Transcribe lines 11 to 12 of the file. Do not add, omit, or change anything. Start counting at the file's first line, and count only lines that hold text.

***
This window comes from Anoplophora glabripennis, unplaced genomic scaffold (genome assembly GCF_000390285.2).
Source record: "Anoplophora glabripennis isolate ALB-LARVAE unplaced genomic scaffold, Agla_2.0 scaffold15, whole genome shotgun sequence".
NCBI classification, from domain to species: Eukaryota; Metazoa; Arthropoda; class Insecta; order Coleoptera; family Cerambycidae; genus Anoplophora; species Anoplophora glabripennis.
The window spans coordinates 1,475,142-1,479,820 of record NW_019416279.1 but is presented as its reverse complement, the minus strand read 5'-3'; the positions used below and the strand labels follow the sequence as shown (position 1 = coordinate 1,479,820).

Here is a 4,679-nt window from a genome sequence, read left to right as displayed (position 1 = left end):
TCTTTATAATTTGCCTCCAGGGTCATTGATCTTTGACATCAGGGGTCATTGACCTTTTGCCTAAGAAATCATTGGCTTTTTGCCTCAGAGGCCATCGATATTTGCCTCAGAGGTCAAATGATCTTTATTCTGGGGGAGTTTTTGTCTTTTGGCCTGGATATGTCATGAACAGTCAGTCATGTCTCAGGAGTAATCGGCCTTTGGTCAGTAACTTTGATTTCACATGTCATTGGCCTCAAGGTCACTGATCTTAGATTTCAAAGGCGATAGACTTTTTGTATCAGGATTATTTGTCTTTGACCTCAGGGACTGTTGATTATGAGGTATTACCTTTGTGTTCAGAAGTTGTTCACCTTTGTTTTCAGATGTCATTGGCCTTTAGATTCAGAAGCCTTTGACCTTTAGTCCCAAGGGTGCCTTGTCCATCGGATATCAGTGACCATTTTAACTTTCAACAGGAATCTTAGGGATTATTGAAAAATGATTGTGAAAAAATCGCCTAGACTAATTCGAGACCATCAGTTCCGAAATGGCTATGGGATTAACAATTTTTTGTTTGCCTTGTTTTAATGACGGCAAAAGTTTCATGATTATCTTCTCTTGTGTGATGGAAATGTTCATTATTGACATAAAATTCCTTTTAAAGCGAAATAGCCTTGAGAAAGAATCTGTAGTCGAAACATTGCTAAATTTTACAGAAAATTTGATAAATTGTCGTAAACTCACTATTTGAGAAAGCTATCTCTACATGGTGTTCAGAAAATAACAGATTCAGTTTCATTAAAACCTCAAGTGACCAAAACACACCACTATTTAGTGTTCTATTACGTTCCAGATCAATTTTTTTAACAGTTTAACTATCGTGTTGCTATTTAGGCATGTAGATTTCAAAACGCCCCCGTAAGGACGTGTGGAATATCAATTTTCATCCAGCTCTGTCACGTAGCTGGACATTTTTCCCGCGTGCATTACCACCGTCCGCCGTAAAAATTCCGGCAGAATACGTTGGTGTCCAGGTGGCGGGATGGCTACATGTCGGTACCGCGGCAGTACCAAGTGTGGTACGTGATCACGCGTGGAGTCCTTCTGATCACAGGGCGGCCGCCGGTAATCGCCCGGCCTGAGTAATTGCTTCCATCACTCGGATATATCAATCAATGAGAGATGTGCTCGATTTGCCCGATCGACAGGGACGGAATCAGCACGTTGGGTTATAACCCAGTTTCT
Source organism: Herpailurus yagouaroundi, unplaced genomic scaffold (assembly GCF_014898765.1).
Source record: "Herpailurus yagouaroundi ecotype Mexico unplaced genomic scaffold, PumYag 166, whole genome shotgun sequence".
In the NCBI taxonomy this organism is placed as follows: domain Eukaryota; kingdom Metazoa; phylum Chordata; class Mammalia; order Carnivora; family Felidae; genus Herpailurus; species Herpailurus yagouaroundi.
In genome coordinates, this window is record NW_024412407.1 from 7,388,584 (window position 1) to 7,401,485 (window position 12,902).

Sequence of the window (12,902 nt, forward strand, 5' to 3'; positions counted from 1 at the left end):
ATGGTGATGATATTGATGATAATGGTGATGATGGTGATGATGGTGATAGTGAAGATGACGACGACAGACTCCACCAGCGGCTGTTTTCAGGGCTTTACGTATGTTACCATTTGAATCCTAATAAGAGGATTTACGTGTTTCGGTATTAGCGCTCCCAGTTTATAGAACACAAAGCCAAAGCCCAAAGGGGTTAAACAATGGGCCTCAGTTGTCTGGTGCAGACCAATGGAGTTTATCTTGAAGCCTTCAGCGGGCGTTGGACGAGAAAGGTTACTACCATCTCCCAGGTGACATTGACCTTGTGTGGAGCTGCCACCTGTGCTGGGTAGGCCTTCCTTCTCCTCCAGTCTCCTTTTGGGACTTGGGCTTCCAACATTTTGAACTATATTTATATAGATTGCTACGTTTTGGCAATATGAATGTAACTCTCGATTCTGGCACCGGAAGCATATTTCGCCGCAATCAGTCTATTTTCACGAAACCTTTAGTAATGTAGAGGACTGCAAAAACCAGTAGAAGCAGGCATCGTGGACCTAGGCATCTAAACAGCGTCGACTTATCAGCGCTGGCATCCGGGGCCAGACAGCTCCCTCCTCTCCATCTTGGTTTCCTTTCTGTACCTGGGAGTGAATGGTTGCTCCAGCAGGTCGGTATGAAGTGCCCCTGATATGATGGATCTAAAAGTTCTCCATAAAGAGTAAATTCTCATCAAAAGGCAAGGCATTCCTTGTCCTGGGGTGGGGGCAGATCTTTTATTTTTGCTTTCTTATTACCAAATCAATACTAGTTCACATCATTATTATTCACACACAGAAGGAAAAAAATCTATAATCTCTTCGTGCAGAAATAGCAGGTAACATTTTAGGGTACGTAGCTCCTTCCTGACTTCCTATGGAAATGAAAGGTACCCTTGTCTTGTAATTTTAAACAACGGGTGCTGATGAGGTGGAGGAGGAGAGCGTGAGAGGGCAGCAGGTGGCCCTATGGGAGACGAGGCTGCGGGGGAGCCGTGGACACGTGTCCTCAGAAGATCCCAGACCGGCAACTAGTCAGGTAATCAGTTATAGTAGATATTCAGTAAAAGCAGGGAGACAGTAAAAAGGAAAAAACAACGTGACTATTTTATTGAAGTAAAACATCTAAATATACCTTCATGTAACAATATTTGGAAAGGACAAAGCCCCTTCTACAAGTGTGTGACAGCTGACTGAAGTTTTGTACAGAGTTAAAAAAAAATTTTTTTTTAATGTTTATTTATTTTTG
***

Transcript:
Sequence of the window (12,902 nt, forward strand, 5' to 3'; positions counted from 1 at the left end):
ATGGTGATGATATTGATGATAATGGTGATGATGGTGATGATGGTGATAGTGAAGATGACGACGACAGACTCCACCAGCGGCTGTTTTCAGGGCTTTACGTATGTTACCATTTGAATCCTAATAAGAGGATTTACGTGTTTCGGTATTAGCGCTCCCAGTTTATAGAACACAAAGCCAAAGCCCAAAGGGGTTAAACAATGGGCCTCAGTTGTCTGGTGCAGACCAATGGAGTTTATCTTGAAGCCTTCAGCGGGCGTTGGACGAGAAAGGTTACTACCATCTCCCAGGTGACATTGACCTTGTGTGGAGCTGCCACCTGTGCTGGGTAGGCCTTCCTTCTCCTCCAGTCTCCTTTTGGGACTTGGGCTTCCAACATTTTGAACTATATTTATATAGATTGCTACGTTTTGGCAATATGAATGTAACTCTCGATTCTGGCACCGGAAGCATATTTCGCCGCAATCAGTCTATTTTCACGAAACCTTTAGTAATGTAGAGGACTGCAAAAACCAGTAGAAGCAGGCATCGTGGACCTAGGCATCTAAACAGCGTCGACTTATCAGCGCTGGCATCCGGGGCCAGACAGCTCCCTCCTCTCCATCTTGGTTTCCTTTCTGTACCTGGGAGTGAATGGTTGCTCCAGCAGGTCGGTATGAAGTGCCCCTGATATGATGGATCTAAAAGTTCTCCATAAAGAGTAAATTCTCATCAAAAGGCAAGGCATTCCTTGTCCTGGGGTGGGGGCAGATCTTTTATTTTTGCTTTCTTATTACCAAATCAATACTAGTTCACATCATTATTATTCACACACAGAAGGAAAAAAATCTATAATCTCTTCGTGCAGAAATAGCAGGTAACATTTTAGGGTACGTAGCTCCTTCCTGACTTCCTATGGAAATGAAAGGTACCCTTGTCTTGTAATTTTAAACAACGGGTGCTGATGAGGTGGAGGAGGAGAGCGTGAGAGGGCAGCAGGTGGCCCTATGGGAGACGAGGCTGCGGGGGAGCCGTGGACACGTGTCCTCAGAAGATCCCAGACCGGCAACTAGTCAGGTAATCAGTTATAGTAGATATTCAGTAAAAGCAGGGAGACAGTAAAAAGGAAAAAACAACGTGACTATTTTATTGAAGTAAAACATCTAAATATACCTTCATGTAACAATATTTGGAAAGGACAAAGCCCCTTCTACAAGTGTGTGACAGCTGACTGAAGTTTTGTACAGAGTTAAAAAAAAATTTTTTTTTAATGTTTATTTATTTTTG